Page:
February 28, 2005
Excerpts: Never Eat Alone - Part II
So you werent born with that essential ingredient of charm, the gift of gab. So what? Few are.
Weve all struggled with that ancient fear of walking into a room full of complete strangers and having nothing to say. Instead of looking out at a sea of potential new friends and associates, we see terrifying obstacles to the wet bar. It happens at business meetings, conferences, PTA meetings, and in just about every forum where being social matters. Thats why small talk is so important. Thats also why, for those of us without a knack for small talk, situations such as these that can help us meet so many others are also the situations that make us feel the most naked and uneasy.
And in this area, technology hasnt helped one bit. Wallflowers see e-mail and instant messaging as a nifty escape hatch from having to interact with others. The truth is, however, that these new modes of communication arent particularly good for creating new relationships. The digital medium is all about speed and brevity. It may make communication efficient, but its not effective when it comes to making friends.
Yet some are able to negotiate social situations with relative ease. How do they do it?
The answer, most people assume, is that the ability to make successful small talk is somehow innate, is something youre born with. While comforting, this assumption is entirely untrue. Conversation is an acquired skill. If you have the determination and the proper information, just like any other skill, it can be learned.
The problem is that so much of the information out there is flat-out wrong. I know too many CEOs who take pride in their terse, bottom-line behavior. They proudly assert their disinterest in playing the game; they revel in their inability to be anything but gruff.
But the fact is that small talkthe kind that happens between two people who dont know each otheris the most important talk we do. Language is the most direct and effective method for communicating our objectives. When playwrights and screenwriters develop characters for their work, the first thing they establish is motivation. What does the character want? What is he or she after? What are his or her desires? The answers dictate what that character will and wont say in dialogue. That exercise is not particular to the dramatic world; its a reflection of how we humans are hardwired. We use words not only to articulate and make concrete our own deepest desires, but also to enlist others in quenching those desires.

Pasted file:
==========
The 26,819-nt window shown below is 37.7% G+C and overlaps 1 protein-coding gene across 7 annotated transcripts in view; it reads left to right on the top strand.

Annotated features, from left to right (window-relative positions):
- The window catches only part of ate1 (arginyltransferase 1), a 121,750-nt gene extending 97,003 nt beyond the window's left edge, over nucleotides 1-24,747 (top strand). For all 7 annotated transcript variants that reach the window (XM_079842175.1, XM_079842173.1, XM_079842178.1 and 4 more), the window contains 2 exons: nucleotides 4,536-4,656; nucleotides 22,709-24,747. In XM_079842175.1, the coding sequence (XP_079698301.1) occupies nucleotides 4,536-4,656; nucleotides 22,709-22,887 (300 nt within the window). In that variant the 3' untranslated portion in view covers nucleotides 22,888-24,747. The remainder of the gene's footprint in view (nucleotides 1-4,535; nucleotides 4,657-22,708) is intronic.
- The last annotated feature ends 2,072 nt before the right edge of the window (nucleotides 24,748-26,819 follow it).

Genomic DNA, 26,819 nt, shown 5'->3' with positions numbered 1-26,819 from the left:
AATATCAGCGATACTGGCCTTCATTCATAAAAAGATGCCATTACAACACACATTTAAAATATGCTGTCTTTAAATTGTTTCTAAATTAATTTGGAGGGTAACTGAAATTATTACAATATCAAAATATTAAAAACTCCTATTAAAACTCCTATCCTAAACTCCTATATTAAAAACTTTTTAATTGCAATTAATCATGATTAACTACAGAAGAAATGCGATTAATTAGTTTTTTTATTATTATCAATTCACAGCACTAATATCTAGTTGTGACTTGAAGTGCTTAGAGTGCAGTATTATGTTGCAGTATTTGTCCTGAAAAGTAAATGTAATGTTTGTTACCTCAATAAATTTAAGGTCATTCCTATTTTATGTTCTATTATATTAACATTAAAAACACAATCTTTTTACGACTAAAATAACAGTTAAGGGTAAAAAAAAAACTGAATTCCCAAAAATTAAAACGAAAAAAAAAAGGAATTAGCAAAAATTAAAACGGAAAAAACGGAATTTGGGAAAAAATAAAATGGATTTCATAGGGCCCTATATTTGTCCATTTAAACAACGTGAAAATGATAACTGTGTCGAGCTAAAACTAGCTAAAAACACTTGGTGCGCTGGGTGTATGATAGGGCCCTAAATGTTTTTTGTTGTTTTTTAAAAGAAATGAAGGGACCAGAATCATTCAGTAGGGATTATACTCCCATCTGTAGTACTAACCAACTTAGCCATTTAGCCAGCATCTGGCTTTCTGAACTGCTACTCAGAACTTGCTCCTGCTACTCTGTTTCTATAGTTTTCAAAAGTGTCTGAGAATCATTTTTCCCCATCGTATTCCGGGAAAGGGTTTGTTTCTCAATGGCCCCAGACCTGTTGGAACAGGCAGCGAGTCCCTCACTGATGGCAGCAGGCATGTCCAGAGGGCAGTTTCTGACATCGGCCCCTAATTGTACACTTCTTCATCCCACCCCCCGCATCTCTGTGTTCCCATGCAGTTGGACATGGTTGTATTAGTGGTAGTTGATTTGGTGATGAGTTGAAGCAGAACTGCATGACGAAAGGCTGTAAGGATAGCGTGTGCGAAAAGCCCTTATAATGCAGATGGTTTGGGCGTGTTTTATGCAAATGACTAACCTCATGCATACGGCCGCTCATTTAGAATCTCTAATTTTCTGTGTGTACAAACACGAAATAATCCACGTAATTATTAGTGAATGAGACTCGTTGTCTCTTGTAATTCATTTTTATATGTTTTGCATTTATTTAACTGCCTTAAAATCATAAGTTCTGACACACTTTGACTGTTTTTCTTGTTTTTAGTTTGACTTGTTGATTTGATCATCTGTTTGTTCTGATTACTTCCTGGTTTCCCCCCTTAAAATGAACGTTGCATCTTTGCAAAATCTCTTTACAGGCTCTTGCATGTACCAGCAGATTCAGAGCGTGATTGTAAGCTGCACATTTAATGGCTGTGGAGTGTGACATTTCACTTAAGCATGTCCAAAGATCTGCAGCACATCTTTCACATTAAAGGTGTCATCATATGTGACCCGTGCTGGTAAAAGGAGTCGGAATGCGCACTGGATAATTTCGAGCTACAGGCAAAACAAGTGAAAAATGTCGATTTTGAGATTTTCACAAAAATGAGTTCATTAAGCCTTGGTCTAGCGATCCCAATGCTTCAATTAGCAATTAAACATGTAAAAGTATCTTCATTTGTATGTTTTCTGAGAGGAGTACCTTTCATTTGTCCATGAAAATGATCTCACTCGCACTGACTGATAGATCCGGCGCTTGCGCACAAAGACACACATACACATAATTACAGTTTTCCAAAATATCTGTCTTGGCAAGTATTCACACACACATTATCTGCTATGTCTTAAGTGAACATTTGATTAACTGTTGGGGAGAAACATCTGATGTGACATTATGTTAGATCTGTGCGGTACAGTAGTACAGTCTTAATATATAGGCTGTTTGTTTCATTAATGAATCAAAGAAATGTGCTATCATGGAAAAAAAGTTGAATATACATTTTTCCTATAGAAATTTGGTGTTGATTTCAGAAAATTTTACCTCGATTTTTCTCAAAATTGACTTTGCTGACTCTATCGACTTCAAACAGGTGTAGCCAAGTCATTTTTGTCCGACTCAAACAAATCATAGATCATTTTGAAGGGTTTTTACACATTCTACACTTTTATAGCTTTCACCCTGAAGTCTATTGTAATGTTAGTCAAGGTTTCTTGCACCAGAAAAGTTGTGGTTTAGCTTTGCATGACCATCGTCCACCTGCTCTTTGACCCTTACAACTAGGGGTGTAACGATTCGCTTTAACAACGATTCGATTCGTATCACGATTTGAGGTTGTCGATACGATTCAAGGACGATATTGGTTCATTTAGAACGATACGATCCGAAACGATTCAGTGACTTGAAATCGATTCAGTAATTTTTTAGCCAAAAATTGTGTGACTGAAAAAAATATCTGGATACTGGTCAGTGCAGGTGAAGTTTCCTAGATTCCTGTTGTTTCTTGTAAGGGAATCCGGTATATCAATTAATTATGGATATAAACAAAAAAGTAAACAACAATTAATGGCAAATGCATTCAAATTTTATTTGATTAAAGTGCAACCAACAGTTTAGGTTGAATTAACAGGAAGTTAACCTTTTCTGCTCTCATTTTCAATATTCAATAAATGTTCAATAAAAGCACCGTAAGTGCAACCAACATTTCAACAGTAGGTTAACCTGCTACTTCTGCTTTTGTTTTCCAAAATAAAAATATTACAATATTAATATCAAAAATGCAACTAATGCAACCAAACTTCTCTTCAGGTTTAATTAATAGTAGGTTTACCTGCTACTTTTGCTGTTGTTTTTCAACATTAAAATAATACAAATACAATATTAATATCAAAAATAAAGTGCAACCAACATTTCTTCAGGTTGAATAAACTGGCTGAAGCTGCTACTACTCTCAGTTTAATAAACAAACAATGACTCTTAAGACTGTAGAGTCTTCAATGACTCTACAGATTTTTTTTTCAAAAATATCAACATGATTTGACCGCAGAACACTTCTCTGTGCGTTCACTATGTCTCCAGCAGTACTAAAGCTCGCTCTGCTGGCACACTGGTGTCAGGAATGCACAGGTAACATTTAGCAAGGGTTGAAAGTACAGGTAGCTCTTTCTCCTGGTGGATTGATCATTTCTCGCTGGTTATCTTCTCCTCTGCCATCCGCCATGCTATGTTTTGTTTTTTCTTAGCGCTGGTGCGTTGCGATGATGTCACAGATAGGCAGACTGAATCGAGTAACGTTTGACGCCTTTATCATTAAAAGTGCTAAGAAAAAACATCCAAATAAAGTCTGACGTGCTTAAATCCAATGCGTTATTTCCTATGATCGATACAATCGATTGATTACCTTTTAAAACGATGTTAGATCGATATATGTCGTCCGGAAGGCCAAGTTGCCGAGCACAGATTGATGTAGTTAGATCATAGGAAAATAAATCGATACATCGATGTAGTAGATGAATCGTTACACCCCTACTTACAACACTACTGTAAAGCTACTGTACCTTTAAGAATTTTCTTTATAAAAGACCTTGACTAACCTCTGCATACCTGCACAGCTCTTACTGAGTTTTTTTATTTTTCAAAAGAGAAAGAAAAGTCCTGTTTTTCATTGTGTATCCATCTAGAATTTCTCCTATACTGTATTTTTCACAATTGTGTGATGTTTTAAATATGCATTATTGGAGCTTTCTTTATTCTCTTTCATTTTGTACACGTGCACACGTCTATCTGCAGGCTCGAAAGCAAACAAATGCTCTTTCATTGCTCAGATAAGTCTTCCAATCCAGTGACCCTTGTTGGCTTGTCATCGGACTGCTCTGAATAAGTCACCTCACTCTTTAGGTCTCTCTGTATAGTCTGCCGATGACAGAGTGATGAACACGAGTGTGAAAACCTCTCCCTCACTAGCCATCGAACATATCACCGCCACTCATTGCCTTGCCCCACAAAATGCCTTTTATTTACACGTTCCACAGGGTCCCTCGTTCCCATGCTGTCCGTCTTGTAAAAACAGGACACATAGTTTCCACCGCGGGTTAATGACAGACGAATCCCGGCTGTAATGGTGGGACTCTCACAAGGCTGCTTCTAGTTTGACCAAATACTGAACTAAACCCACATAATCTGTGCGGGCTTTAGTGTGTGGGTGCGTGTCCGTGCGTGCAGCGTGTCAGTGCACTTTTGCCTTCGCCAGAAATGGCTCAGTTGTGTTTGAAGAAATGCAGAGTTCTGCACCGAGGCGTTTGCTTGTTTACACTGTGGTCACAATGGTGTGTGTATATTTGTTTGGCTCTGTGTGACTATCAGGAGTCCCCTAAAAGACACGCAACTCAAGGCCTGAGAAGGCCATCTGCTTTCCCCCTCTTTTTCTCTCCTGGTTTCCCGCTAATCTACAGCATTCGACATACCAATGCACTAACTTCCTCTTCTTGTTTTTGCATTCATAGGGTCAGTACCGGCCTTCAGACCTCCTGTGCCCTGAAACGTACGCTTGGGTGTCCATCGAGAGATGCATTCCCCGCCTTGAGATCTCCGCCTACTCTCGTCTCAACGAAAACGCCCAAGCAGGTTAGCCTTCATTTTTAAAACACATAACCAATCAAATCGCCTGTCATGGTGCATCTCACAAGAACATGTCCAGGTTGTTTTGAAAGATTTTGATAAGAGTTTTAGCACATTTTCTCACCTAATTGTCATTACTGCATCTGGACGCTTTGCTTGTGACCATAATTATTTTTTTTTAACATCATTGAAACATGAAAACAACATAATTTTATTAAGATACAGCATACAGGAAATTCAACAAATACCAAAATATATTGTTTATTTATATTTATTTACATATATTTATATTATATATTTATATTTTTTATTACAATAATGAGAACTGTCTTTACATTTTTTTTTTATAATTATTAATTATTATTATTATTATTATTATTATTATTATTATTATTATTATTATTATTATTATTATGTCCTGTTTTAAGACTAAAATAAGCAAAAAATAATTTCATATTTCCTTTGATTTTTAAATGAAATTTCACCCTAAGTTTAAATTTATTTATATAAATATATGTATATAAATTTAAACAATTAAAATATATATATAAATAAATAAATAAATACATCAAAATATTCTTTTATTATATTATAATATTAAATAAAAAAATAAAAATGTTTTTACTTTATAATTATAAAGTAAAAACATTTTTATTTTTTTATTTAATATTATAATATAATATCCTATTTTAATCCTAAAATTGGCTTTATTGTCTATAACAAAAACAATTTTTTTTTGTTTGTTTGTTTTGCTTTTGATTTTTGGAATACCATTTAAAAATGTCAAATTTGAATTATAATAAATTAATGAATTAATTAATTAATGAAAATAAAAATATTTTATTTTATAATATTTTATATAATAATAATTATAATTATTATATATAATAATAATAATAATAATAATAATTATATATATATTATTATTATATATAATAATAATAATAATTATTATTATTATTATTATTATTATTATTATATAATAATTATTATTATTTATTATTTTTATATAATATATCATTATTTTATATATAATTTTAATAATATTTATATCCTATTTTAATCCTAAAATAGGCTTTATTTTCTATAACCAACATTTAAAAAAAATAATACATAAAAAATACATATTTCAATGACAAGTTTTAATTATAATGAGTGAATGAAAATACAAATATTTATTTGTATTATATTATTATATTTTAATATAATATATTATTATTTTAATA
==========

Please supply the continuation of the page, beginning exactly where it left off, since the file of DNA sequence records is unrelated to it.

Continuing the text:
About ten years ago, Thomas Harrell, a professor of applied psychology at Stanford University Graduate School of Business, set out to identify the traits of its most successful alumni. Studying a group of MBAs a decade after their graduation, he found that grade-point average had no bearing on success. The one trait hat was common among the classs most accomplished graduates was verbal fluency. Those that had built businesses and climbed the corporate ladder with amazing speed were those who could confidently make conversation with anyone in any situation. Investors, customers, and bosses posed no more of a threat than colleagues, secretaries, and friends. In front of an audience, at a dinner, or in a cab, these people knew how to talk.
As Harrells study confirmed, the more successfully you use language, the faster you can get ahead in life.
So what should your objective be in making small talk? Good question. The goal is simple: Start a conversation, keep it going, create a bond,and leave with the other person thinking,I dig that person,or whatever other generational variation of that phrase you want to use.
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About Dylan Schleicher
Dylan Schleicher has been a part of the 800-CEO-READ claque since 2003. Even though he's stayed on at the company, he has not stayed put. After beginning in shipping & receiving, he joined customer service and accounting before moving into his current, highly elliptical orbit of duties overseeing the ChangeThis and In the Books websites, the company's annual review of books and in-house design. He lives with his wife and two children in the Washington Heights neighborhood on Milwaukee's West Side.